The Amateur Radio Parity Act was introduced in the US Senate on July 12, marking another step forward for this landmark legislation. Senators Roger Wicker (R-MS) and Richard Blumenthal (D-CT) are the Senate sponsors. The measure will, for the first time, guarantee all radio amateurs living in deed-restricted communities governed by a homeowner’s association (HOA) or subject to any private land use regulations, the right to erect and maintain effective outdoor antennas at their homes. The Senate bill, S. 1534, is identical to H.R. 555, which passed the US House of Representatives in January.
“Amateur Radio continues to be a critical part of our emergency communications operations,” Wicker said. “Mississippians learned firsthand after Hurricane Katrina how Amateur Radio operators can provide a resilient, distributed network to first responders and disaster relief organizations when other communications tools fail.”
Blumenthal noted that current rules prohibit “a large segment” of radio amateurs from installing functional outdoor antennas at their homes. “The bill would call on the FCC to apply its ‘reasonable accommodation’ standard evenly to all types of residential land use regulations, including in communities that now have restrictions blocking the installation of Amateur Radio antennas,” he pointed out.
FCC Chairman Ajit Pai applauded the bill in late January, saying that it would “help Amateur Radio operators, and take several steps to promote public safety.”
ARRL President Rick Roderick, K5UR, expressed the League’s appreciation to the Senate sponsors. “ARRL is grateful for the support of Senators Wicker and Blumenthal for sponsoring this important piece of legislation, and for advocating this bill for the past 3 years,” he said. “Their continuing support is critical to the success of our efforts.” President Roderick also thanked Senator John Thune (R-SD), who chairs the Senate Commerce Committee, for “championing the Parity Act in the Senate since the beginning of our effort.”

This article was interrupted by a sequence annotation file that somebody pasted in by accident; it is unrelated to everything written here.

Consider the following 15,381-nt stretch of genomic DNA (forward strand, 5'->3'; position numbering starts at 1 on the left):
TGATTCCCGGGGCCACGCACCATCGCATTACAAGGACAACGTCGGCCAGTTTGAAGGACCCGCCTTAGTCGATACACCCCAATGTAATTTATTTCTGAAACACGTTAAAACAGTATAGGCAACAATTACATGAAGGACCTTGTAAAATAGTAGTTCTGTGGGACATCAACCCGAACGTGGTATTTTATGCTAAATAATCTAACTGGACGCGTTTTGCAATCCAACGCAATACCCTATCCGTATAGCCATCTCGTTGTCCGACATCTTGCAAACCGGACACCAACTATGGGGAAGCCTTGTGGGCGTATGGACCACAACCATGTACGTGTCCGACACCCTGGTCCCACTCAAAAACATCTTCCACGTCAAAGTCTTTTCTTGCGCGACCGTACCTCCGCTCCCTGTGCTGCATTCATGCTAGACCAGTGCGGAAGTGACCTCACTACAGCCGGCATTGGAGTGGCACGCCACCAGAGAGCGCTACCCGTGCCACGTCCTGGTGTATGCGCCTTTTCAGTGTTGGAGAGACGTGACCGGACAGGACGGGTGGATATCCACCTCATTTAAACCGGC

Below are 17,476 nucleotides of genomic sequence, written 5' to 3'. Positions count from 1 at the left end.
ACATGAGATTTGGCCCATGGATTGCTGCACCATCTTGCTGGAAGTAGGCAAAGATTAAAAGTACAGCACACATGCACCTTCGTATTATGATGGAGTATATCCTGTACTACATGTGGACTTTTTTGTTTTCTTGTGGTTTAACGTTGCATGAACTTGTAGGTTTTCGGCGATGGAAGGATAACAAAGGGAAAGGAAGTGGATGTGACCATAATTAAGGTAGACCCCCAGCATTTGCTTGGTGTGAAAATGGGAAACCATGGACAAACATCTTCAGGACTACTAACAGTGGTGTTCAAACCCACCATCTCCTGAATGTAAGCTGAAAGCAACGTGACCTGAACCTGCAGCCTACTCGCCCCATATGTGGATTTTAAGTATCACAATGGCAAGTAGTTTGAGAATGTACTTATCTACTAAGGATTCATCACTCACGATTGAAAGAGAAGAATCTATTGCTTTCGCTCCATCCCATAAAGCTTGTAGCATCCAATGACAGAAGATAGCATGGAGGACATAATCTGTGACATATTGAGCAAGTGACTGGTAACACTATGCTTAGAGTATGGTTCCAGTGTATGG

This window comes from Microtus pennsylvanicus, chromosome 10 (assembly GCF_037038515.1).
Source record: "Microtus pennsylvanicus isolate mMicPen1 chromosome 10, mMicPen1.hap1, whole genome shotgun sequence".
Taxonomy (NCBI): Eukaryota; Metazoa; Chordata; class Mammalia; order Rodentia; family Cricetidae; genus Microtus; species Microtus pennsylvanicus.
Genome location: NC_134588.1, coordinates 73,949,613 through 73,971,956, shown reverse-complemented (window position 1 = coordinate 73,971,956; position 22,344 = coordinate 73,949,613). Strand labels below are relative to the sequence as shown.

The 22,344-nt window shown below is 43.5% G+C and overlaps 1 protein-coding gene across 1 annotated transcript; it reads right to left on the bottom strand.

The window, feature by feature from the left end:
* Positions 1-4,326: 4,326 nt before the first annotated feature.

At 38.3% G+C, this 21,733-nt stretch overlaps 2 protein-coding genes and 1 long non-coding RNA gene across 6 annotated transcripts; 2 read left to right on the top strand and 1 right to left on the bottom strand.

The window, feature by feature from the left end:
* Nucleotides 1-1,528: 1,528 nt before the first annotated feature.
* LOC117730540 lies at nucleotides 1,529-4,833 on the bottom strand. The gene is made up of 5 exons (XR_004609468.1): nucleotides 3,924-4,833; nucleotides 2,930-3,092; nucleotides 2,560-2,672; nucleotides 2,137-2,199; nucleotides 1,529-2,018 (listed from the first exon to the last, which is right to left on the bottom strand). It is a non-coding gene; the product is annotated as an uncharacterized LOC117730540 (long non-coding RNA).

The bill has enjoyed widespread, bipartisan support. In the 114th Congress, nearly 130 cosponsors signed onto the legislation in the House and the Senate. The legislation also strikes a carefully crafted balance with HOAs, ensuring that they have a voice in the process. As the result of a consensus reached by ARRL and the Community Associations Institute (CAI), the measure includes a provision to allow Amateur Radio operators to negotiate with individual HOAs to install antennas that conform to the community’s aesthetic interests. This provision would preserve association control over a community’s appearance while enabling installation of antennas that ensure Amateur Radio communication in areas previously off limits.
In a statement, ARRL said it looks forward to working with the bipartisan leadership of the Senate and the Commerce Committee to help move the Wicker-Blumenthal legislation through the Senate and to the President’s desk.
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